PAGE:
Failure of Racehorses to Train and Race

It's commonly known that racehorses endure extreme physical and mental stresses preparing for a racing career, which can lead to injuries and illnesses. In a University of Cambridge study, researchers sought to quantify ailments endured by today's racehorses.

The study followed 1,022 Thoroughbreds from conception to age four. Of those, 562 entered training with one of 161 trainers registered for the study in either their 2- or 3-year-old seasons in Britain or Ireland. A sizable amount of those (34%) returned to race at age four. However, before age two, 58 horses had either died or were euthanatized.

Of those that made it to the track their 2-year-old season (52%), sore shins and inflammatory airway disease (IAD) were the two most common ailments. Other ailments reported were joint problems, fractures, tying-up, knee chips, tendon problems, soft palate problems, colic, and roaring.

Only 80% of the horses that raced as 2-year-olds returned to the track the following year. The most common ailments for the 3-year-olds were joint problems (degenerative joint disease, osteochondrosis dissecans, etc.) and sore shins.

Interestingly, colts and geldings in the study suffered a higher rate of musculoskeletal injuries than fillies. The study found that 63% of the 2-year-olds and 50% of the 3-year-olds suffered from at least one ailment that required veterinary attention. Only 4% of the 2-year-olds and 9% of the 3-year-olds had career-ending injuries.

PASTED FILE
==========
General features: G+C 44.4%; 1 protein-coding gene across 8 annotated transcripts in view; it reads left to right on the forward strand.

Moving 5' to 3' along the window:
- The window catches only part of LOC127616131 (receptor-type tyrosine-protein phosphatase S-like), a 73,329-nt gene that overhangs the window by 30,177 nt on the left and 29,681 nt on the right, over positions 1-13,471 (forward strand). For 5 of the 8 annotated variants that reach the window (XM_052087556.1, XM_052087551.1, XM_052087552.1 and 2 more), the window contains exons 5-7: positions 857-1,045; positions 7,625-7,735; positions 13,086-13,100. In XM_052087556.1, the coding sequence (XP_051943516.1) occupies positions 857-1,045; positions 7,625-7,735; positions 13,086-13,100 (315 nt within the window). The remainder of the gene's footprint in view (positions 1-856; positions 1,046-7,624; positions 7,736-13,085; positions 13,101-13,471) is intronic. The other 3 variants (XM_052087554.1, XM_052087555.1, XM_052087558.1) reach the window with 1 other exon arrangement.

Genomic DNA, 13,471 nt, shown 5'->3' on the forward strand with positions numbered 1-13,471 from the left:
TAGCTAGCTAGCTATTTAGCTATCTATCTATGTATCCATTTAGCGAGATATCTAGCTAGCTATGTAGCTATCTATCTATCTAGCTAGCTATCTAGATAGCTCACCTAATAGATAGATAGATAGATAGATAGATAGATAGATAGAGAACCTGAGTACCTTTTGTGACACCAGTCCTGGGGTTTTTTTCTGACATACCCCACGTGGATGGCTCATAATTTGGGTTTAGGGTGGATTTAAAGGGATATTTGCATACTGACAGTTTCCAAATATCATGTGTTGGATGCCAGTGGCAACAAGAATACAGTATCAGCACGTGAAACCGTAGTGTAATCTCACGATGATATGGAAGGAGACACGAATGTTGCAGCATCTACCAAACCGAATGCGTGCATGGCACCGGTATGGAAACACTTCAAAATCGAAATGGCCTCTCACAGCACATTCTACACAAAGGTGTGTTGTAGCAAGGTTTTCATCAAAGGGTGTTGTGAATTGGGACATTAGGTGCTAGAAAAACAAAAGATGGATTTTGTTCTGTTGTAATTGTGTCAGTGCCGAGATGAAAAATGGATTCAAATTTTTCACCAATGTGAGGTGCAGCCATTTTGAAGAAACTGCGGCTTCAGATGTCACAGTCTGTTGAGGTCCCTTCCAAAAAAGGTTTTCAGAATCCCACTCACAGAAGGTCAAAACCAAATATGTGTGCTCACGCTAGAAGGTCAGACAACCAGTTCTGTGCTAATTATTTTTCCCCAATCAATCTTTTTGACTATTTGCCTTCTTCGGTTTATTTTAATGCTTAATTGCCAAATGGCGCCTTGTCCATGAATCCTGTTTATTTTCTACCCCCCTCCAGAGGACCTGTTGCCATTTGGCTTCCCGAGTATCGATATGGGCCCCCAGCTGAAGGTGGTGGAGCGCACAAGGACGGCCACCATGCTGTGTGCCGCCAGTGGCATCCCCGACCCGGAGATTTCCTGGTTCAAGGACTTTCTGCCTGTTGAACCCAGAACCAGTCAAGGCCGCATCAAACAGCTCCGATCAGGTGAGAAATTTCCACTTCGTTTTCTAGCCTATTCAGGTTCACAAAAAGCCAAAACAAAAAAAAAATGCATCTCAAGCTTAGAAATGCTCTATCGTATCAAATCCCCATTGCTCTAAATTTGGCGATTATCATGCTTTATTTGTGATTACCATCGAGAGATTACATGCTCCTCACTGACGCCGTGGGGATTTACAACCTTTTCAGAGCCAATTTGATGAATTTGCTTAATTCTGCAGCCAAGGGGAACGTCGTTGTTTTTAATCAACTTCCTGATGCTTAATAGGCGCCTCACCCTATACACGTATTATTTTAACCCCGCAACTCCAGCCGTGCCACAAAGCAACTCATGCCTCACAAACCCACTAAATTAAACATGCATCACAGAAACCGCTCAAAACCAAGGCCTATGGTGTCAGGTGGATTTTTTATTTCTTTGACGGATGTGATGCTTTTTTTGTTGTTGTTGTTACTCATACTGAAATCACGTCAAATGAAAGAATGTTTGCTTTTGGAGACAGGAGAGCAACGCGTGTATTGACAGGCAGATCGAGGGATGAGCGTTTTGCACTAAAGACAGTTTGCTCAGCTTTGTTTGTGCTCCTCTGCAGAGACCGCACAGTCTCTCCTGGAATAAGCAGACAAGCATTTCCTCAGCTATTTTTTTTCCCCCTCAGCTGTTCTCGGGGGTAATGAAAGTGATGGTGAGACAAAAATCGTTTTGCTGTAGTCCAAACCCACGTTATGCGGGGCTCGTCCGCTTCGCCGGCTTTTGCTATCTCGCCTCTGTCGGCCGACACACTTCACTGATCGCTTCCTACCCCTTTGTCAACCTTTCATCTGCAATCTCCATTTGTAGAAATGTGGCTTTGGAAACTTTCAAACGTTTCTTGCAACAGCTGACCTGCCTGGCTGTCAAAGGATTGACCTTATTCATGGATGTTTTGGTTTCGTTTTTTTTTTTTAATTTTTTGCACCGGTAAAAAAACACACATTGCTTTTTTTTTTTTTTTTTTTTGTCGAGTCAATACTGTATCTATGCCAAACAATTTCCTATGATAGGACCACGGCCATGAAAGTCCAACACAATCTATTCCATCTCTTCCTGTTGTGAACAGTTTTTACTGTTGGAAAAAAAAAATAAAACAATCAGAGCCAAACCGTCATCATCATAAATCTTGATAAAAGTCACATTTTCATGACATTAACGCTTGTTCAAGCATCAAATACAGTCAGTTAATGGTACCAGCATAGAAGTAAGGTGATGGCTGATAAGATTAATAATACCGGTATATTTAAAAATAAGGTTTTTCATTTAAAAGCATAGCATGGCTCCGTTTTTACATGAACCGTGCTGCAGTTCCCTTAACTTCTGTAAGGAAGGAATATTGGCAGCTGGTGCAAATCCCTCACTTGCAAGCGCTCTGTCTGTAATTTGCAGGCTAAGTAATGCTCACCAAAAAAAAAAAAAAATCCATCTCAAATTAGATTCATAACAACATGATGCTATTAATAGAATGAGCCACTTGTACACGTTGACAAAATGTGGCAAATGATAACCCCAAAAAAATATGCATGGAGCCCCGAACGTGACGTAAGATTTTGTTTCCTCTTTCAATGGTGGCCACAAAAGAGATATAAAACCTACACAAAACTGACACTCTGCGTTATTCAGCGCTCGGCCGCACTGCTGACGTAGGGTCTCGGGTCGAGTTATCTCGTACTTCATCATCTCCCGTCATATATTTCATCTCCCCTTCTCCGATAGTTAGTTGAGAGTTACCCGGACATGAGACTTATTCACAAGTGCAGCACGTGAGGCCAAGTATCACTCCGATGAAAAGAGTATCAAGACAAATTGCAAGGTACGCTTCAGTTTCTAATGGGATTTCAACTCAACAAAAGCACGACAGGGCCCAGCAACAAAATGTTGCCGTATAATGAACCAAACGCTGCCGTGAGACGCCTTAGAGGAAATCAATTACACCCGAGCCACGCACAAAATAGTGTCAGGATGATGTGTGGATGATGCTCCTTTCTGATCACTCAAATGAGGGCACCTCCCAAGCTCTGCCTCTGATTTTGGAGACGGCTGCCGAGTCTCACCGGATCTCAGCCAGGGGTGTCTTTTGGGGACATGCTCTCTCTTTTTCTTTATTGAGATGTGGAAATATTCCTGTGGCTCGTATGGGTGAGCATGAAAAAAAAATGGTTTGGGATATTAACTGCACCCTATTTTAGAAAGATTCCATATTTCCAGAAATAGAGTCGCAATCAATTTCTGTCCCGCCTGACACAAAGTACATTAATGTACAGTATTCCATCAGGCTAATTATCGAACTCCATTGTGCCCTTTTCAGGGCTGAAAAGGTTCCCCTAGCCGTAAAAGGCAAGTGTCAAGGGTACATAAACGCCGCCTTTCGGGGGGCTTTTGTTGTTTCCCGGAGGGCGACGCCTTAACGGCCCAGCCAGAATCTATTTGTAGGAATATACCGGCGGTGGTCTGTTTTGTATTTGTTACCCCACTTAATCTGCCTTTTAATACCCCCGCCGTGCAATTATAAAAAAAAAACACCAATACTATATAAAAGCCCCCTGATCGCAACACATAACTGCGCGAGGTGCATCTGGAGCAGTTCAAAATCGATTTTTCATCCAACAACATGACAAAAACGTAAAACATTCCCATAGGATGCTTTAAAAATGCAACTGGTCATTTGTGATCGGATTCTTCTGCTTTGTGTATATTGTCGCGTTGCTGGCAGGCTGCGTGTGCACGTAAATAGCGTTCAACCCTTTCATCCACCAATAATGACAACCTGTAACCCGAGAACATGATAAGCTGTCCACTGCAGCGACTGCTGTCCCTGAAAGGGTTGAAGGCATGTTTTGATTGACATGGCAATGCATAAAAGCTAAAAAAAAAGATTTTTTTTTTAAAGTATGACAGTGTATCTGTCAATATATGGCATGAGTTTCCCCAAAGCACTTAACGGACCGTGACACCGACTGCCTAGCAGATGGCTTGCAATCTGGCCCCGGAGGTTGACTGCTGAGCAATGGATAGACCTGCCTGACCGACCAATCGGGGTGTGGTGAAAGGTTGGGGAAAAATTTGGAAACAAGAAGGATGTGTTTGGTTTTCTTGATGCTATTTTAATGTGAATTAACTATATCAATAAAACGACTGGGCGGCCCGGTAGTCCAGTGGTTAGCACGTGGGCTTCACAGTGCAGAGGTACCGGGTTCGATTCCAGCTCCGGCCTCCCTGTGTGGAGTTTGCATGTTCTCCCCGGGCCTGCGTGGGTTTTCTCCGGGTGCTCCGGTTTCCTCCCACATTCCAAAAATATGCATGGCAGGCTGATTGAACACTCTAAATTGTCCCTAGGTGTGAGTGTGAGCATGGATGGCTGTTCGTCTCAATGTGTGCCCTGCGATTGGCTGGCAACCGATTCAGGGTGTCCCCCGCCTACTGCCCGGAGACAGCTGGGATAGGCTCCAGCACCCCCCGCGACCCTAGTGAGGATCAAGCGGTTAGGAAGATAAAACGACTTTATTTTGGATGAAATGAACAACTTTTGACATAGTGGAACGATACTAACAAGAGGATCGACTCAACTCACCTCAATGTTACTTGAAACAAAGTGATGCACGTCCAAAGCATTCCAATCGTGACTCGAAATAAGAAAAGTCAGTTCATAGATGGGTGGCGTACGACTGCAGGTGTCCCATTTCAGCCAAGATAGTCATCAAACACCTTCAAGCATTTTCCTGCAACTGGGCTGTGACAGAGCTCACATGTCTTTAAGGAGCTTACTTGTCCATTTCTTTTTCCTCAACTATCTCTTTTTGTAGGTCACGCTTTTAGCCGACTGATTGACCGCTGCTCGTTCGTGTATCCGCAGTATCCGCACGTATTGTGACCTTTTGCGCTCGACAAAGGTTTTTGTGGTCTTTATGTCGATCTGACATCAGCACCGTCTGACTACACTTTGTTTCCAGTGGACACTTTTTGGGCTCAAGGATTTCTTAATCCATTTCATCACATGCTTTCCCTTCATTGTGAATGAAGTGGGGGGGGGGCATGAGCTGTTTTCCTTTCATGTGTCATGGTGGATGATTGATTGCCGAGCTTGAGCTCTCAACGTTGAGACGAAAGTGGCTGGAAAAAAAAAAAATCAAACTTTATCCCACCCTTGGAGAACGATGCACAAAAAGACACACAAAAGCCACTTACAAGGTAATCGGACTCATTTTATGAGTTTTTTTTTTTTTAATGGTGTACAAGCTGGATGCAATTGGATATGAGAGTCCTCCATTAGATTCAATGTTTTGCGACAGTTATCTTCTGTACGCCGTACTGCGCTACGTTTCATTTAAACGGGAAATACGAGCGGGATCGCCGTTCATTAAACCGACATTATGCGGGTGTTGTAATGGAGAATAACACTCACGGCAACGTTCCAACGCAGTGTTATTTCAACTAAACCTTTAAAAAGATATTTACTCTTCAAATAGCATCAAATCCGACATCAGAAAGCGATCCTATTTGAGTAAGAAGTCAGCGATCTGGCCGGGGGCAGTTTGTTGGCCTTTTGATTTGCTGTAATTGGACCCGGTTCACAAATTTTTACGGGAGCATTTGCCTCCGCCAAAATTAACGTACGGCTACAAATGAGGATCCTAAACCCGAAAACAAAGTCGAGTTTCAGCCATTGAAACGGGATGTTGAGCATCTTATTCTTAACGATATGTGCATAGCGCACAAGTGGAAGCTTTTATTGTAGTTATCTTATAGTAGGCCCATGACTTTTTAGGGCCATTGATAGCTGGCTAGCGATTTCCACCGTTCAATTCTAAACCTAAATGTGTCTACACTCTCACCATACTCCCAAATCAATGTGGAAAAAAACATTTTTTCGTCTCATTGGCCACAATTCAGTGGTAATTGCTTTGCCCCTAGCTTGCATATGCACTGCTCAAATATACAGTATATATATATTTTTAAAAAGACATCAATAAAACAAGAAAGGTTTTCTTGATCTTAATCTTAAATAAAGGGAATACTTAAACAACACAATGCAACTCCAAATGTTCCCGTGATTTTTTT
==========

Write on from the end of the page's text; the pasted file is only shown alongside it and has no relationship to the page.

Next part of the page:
Researcher Sandra Wilsher BSc (Hons) of the University of Cambridge Equine Fertility Unit in Newmarket, United Kingdom, explained, "The study was carried out as a starting point for further research, for the industry to identify areas they may or may not wish to address. Furthermore, we wished to see if since the last similar survey (Jeffcott, et al.1982) 20 years ago, if things had changed."

Since the research didn't examine factors that affected the study's results, Wilsher said she was unable to offer suggestions on training regime changes. "However, certainly in the literature it has been reported that different surfaces and training regimes, for example, can markedly affect the incidence of sore shins," she explained.

Researchers for the study published in the April issue of the Equine Veterinary Journal included Wilsher; William Allen, CBE, ScD, FRCVS; and James Wood, BSc, BVetMed, MSc, PhD, DLSHTM, MRCVS.

About the Author

Chad Mendell

Chad Mendell is the former Managing Editor for TheHorse.com .

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